Usually, the Make-A-Wish Foundation is geared solely toward helping children and teenagers realize dreams of meeting celebrities, athletes or attending big events before debilitating diseases fully set-in to take over their lives. Yet for one day last week, the organization was focused on handing out a free lunch to some 1,900 students, all because a high school senior football and basketball player decided that it was more important to thank people who have helped him than it was to hang out with LeBron James at the NBA All-Star Game.
As reported in exquisite detail by the News & Observer's Tim Stevens, the magnanimous North Carolina player in question was Middle Creek (N.C.) High football and basketball star Rayshawn King, who returned to play his senior season while fighting leukemia. The teen's cancer has since gone into remission, though he still has to take some 24 pills per day and has chemotherapy sessions once a month until he reaches September, at which point he can discontinue them if he is deemed to be cancer free.
Because of his battle with cancer, King had been targeted by the Make-A-Wish Foundation, and he quickly accepted their offer to make one of his dreams come true. The teen had hoped to meet James, and a chance to meet him at the All-Star Game would clearly be a trip of a lifetime.
Yet, after King had sent in a request for that trip, he thought better of it.
"I had made a selfish wish," King told the News & Observer. "I had a chance to really touch people and I was missing it. Why not give back to the people who had cared for me. They helped me. Why not say 'Thank you.'
"Some of these people say that I'm an inspiration. But they are my inspiration."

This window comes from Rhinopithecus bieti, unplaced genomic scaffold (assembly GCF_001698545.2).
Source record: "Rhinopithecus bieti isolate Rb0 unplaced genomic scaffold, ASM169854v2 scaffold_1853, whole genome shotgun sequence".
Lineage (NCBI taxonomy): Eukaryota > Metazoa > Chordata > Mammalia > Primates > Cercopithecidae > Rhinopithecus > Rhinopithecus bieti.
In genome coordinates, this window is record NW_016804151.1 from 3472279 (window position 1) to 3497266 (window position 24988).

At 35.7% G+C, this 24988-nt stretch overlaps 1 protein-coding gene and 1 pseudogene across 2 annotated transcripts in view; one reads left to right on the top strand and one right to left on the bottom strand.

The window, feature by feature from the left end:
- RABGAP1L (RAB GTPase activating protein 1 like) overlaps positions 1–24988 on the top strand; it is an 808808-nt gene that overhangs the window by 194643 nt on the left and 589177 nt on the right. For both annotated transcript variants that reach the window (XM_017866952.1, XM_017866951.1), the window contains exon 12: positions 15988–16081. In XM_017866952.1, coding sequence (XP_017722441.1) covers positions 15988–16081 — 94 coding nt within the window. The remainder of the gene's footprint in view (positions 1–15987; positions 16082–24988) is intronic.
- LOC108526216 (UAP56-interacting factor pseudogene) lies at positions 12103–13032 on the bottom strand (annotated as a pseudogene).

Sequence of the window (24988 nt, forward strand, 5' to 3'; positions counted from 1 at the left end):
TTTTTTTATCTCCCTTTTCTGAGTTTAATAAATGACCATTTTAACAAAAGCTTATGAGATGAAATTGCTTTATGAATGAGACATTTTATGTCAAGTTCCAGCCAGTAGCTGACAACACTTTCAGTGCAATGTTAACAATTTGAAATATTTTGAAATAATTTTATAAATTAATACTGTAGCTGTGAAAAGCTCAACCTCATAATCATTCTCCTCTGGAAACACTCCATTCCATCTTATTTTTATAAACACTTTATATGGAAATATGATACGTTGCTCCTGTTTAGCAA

Among those who were clearly inspired by King's decision to host were Make-A-Wish officials themselves, who had simply never had anyone ask to use their wish on providing a free Chick-fil-a meal for an entire school, or anything else nearly as generous.
"We've never had a wish like this," said Kristen Mercer Johnson, Make-A-Wish president. "We've never had anyone who wanted to share his wish with this many people."
Yet for King, that kind of generosity simply fits with his broader giving personality. The teenager who once starred in both football and basketball at Middle Creek returned as a senior to be more of a role player, adjusted expectations that were brought on by the dramatic physical effects of fighting through the cancer that had left him bedridden and which he once assumed would end his life.
Instead, it has inspired him to become a nurse, a pursuit he will start when he attends North Carolina Central beginning in the fall, when his academic scholarship to the school will begin.
"What I really want to do is be a nurse who works with cancer patients," King told the News & Observer. "I know about cancer.
"I was upset when I realized that I wasn't as good as I had been, but I also knew I had changed. Sports used to be my life and sports isn't my life any more. I know that people love and care for me."
For one afternoon, that love and care was reflected right back at them in the form of teachers donning cow suits and free chicken sandwiches for an astounding 1,900. If that isn't charming and heart touching at the same time, it's hard to know what is.
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